A 10-year analysis of the disposition of elementary education students toward computers (Reed, Ervin, & Oughton, 1995) revealed recent majors had more prior computer experience and lower computer anxiety than those entering the program earlier in the 10-year period, and male students had higher computer anxiety than female students. In the spring of 1996, we conducted a pilot study to determine if Internet training and guided practice affect the attitudes of pre-service teachers about the use of computers in the classroom, focusing on sophomore level pre-service teachers (Rudden & Mallery, 1997). George, Hall, and Rutherford’s (1977) The Stages of Concern Toward Innovation instrument was used as a pre- and posttreatment measure, with innovation defined as the Internet. A self-reporting questionnaire was used to gather information about past experiences with computers, and participants were grouped by degree of prior experience. Results revealed that only half of the participants had experience with computers prior to the project. It was also revealed that significant differences could be expected in students’ attitudes toward the value of Internet as a research tool after brief (1.5 hours) instruction and guided practice. We attributed this finding to the fact that students were taught the process at the same time it was most needed; that is, when it was directly tied to a graded class assignment in a required education course.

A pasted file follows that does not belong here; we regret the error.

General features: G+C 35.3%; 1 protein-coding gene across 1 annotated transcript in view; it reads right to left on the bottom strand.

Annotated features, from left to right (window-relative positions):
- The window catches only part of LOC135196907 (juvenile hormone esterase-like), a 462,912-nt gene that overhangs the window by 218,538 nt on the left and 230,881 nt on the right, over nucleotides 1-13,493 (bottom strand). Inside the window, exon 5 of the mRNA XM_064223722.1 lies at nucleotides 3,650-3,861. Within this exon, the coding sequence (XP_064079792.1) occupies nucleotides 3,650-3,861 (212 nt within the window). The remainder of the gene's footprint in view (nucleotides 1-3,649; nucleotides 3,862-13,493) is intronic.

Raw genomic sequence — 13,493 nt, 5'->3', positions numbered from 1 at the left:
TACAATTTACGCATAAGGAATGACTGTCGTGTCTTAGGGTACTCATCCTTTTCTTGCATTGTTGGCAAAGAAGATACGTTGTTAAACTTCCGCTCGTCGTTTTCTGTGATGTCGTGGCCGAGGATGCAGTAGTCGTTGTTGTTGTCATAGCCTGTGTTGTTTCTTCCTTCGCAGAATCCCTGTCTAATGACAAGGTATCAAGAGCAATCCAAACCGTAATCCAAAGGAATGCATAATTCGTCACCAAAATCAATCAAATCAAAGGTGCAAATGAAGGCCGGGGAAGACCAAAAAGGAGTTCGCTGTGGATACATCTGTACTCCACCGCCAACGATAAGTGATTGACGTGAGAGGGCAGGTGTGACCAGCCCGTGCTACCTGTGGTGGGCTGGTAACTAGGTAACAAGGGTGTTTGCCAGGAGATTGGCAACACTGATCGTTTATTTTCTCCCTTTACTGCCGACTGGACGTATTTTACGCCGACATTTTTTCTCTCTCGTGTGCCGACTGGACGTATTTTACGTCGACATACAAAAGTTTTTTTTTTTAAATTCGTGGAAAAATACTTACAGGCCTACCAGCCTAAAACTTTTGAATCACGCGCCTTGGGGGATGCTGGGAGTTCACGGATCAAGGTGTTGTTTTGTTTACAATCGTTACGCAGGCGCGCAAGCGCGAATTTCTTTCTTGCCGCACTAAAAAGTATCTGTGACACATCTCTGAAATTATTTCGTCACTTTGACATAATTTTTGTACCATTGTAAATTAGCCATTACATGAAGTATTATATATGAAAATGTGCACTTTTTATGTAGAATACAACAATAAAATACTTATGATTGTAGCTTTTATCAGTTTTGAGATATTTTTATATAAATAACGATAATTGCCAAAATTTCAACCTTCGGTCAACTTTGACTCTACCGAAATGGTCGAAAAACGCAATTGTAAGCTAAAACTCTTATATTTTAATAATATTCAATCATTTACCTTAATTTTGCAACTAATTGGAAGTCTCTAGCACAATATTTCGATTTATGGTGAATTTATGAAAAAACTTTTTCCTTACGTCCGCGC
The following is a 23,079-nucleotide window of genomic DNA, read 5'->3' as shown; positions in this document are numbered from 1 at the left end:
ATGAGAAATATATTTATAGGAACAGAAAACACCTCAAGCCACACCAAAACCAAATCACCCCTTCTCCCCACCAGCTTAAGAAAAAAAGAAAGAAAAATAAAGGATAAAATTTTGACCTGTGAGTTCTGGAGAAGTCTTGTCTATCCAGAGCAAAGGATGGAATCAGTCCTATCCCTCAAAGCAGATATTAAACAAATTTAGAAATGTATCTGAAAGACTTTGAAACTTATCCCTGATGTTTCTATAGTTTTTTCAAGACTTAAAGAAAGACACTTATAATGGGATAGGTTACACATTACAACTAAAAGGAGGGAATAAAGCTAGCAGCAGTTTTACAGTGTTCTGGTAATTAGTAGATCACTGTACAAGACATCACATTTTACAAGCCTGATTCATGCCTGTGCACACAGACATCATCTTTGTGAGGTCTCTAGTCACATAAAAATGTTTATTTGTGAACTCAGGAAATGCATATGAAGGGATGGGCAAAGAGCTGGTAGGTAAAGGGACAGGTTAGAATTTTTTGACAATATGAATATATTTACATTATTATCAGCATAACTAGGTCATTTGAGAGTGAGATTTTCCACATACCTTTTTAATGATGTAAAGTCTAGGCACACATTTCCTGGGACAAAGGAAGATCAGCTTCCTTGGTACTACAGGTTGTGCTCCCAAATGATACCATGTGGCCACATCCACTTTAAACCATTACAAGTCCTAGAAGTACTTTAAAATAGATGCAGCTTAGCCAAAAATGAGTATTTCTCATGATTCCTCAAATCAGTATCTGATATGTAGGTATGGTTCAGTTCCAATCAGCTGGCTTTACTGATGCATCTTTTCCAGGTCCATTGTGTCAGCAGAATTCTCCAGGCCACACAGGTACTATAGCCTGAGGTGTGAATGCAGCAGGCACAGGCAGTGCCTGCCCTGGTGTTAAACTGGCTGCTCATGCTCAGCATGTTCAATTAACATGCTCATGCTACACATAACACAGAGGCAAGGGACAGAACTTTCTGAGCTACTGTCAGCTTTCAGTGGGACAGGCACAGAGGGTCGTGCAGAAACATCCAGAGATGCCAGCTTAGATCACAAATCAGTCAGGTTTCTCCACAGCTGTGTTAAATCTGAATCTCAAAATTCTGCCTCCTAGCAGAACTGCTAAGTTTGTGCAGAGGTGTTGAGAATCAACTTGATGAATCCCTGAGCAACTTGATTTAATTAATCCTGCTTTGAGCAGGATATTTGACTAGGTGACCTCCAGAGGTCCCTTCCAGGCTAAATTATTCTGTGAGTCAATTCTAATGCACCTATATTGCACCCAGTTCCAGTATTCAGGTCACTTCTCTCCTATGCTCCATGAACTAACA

This article is a report of Phase II of this study, the purpose of which was to gather information about pre-service teachers’ concerns regarding the use of Internet in planning instruction, and to determine the relationship between/among these concerns and the following variables: learning style, academic major/option, and computer experience. Information from this study was to be used to inform the decisions of the Elementary & Early Childhood and Educational Foundations Departments regarding computer training for the student population we served. The following questions guided our inquiry:

Question 1:     What are the learning characteristics of the teacher education candidates in our classes?

Question 2:     Is there a relationship between and/or among the variables of learning style, major/option, and computer experience, relative to the stages of concern elementary pre-service teachers hold about the use of Internet in planning instruction?

Question #3:   Does Internet instruction and guided practice offered in sophomore methods classes facilitate teacher education students’ ability to use it as a resource in designing elementary instruction?

Method